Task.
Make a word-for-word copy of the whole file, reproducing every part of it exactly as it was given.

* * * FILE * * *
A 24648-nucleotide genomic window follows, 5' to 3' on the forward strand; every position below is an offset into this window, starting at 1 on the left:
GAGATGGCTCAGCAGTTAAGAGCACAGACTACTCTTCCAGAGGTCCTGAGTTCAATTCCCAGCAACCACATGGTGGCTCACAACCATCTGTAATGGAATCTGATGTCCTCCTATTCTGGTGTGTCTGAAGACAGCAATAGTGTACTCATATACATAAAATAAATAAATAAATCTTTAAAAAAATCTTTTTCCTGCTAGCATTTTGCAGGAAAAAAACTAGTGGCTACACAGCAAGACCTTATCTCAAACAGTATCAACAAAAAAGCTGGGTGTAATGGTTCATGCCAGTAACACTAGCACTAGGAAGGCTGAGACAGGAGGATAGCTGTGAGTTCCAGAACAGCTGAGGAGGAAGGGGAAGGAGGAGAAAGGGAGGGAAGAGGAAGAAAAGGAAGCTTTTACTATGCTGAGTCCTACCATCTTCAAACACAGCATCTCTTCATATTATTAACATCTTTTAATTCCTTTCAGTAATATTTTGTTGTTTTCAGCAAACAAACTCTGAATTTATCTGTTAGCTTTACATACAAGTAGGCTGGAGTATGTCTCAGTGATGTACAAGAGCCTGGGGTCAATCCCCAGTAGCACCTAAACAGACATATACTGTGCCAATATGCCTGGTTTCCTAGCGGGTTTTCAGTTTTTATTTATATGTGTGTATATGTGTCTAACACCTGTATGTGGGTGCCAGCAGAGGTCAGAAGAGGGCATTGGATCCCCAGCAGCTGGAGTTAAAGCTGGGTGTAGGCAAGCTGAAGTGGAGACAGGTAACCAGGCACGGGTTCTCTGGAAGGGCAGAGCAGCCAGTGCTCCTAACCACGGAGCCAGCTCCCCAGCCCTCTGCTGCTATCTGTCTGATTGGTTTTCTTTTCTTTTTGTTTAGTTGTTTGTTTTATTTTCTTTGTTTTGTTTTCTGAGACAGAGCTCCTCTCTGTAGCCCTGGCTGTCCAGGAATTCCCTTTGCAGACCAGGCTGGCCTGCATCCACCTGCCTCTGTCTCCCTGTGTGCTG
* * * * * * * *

A 24648-nucleotide genomic window follows, 5' to 3' on the forward strand; every position below is an offset into this window, starting at 1 on the left:
GAGATGGCTCAGCAGTTAAGAGCACAGACTACTCTTCCAGAGGTCCTGAGTTCAATTCCCAGCAACCACATGGTGGCTCACAACCATCTGTAATGGAATCTGATGTCCTCCTATTCTGGTGTGTCTGAAGACAGCAATAGTGTACTCATATACATAAAATAAATAAATAAATCTTTAAAAAAATCTTTTTCCTGCTAGCATTTTGCAGGAAAAAAACTAGTGGCTACACAGCAAGACCTTATCTCAAACAGTATCAACAAAAAAGCTGGGTGTAATGGTTCATGCCAGTAACACTAGCACTAGGAAGGCTGAGACAGGAGGATAGCTGTGAGTTCCAGAACAGCTGAGGAGGAAGGGGAAGGAGGAGAAAGGGAGGGAAGAGGAAGAAAAGGAAGCTTTTACTATGCTGAGTCCTACCATCTTCAAACACAGCATCTCTTCATATTATTAACATCTTTTAATTCCTTTCAGTAATATTTTGTTGTTTTCAGCAAACAAACTCTGAATTTATCTGTTAGCTTTACATACAAGTAGGCTGGAGTATGTCTCAGTGATGTACAAGAGCCTGGGGTCAATCCCCAGTAGCACCTAAACAGACATATACTGTGCCAATATGCCTGGTTTCCTAGCGGGTTTTCAGTTTTTATTTATATGTGTGTATATGTGTCTAACACCTGTATGTGGGTGCCAGCAGAGGTCAGAAGAGGGCATTGGATCCCCAGCAGCTGGAGTTAAAGCTGGGTGTAGGCAAGCTGAAGTGGAGACAGGTAACCAGGCACGGGTTCTCTGGAAGGGCAGAGCAGCCAGTGCTCCTAACCACGGAGCCAGCTCCCCAGCCCTCTGCTGCTATCTGTCTGATTGGTTTTCTTTTCTTTTTGTTTAGTTGTTTGTTTTATTTTCTTTGTTTTGTTTTCTGAGACAGAGCTCCTCTCTGTAGCCCTGGCTGTCCAGGAATTCCCTTTGCAGACCAGGCTGGCCTGCATCCACCTGCCTCTGTCTCCCTGTGTGCTG